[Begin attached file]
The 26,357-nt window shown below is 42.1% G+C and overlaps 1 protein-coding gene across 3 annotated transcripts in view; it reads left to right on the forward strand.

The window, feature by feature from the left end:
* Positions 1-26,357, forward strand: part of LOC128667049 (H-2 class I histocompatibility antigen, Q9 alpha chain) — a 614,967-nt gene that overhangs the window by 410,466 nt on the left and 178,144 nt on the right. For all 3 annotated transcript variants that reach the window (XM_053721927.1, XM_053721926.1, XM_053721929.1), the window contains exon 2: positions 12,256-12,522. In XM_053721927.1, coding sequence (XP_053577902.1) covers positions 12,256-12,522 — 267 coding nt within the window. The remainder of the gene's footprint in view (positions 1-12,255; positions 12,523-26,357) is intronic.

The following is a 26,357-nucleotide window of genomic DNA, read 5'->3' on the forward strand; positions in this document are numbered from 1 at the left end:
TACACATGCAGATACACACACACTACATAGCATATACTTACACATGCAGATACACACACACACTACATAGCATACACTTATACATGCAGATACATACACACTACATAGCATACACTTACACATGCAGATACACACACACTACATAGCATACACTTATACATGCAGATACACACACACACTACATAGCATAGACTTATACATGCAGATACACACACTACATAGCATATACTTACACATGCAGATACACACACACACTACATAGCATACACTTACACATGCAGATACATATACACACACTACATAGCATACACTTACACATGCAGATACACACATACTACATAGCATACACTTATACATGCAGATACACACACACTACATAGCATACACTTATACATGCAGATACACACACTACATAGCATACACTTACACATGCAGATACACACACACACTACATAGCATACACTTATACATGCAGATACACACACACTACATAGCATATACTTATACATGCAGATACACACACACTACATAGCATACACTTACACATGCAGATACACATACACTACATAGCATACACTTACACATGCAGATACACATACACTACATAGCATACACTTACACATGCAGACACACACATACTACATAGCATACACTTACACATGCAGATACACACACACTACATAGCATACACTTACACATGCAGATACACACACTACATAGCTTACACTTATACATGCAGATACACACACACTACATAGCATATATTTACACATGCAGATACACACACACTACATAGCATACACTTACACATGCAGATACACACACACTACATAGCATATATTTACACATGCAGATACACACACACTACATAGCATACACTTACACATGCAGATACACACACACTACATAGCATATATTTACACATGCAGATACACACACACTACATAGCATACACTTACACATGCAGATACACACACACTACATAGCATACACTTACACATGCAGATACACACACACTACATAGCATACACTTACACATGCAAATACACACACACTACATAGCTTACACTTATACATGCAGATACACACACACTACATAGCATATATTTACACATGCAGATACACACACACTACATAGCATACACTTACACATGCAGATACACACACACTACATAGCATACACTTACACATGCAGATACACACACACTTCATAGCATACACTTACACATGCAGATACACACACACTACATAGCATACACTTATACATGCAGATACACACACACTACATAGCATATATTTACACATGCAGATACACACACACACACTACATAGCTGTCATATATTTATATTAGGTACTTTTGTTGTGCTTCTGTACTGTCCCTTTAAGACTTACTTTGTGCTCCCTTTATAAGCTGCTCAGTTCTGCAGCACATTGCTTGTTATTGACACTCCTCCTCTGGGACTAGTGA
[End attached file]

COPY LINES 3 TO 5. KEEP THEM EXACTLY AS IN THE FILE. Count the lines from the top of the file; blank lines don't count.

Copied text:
* Positions 1-26,357, forward strand: part of LOC128667049 (H-2 class I histocompatibility antigen, Q9 alpha chain) — a 614,967-nt gene that overhangs the window by 410,466 nt on the left and 178,144 nt on the right. For all 3 annotated transcript variants that reach the window (XM_053721927.1, XM_053721926.1, XM_053721929.1), the window contains exon 2: positions 12,256-12,522. In XM_053721927.1, coding sequence (XP_053577902.1) covers positions 12,256-12,522 — 267 coding nt within the window. The remainder of the gene's footprint in view (positions 1-12,255; positions 12,523-26,357) is intronic.

The following is a 26,357-nucleotide window of genomic DNA, read 5'->3' on the forward strand; positions in this document are numbered from 1 at the left end:
TACACATGCAGATACACACACACTACATAGCATATACTTACACATGCAGATACACACACACACTACATAGCATACACTTATACATGCAGATACATACACACTACATAGCATACACTTACACATGCAGATACACACACACTACATAGCATACACTTATACATGCAGATACACACACACACTACATAGCATAGACTTATACATGCAGATACACACACTACATAGCATATACTTACACATGCAGATACACACACACACTACATAGCATACACTTACACATGCAGATACATATACACACACTACATAGCATACACTTACACATGCAGATACACACATACTACATAGCATACACTTATACATGCAGATACACACACACTACATAGCATACACTTATACATGCAGATACACACACTACATAGCATACACTTACACATGCAGATACACACACACACTACATAGCATACACTTATACATGCAGATACACACACACTACATAGCATATACTTATACATGCAGATACACACACACTACATAGCATACACTTACACATGCAGATACACATACACTACATAGCATACACTTACACATGCAGATACACATACACTACATAGCATACACTTACACATGCAGACACACACATACTACATAGCATACACTTACACATGCAGATACACACACACTACATAGCATACACTTACACATGCAGATACACACACTACATAGCTTACACTTATACATGCAGATACACACACACTACATAGCATATATTTACACATGCAGATACACACACACTACATAGCATACACTTACACATGCAGATACACACACACTACATAGCATATATTTACACATGCAGATACACACACACTACATAGCATACACTTACACATGCAGATACACACACACTACATAGCATATATTTACACATGCAGATACACACACACTACATAGCATACACTTACACATGCAGATACACACACACTACATAGCATACACTTACACATGCAGATACACACACACTACATAGCATACACTTACACATGCAAATACACACACACTACATAGCTTACACTTATACATGCAGATACACACACACTACATAGCATATATTTACACATGCAGATACACACACACTACATAGCATACACTTACACATGCAGATACACACACACTACATAGCATACACTTACACATGCAGATACACACACACTTCATAGCATACACTTACACATGCAGATACACACACACTACATAGCATACACTTATACATGCAGATACACACACACTACATAGCATATATTTACACATGCAGATACACACACACACACTACATAGCTGTCATATATTTATATTAGGTACTTTTGTTGTGCTTCTGTACTGTCCCTTTAAGACTTACTTTGTGCTCCCTTTATAAGCTGCTCAGTTCTGCAGCACATTGCTTGTTATTGACACTCCTCCTCTGGGACTAGTGA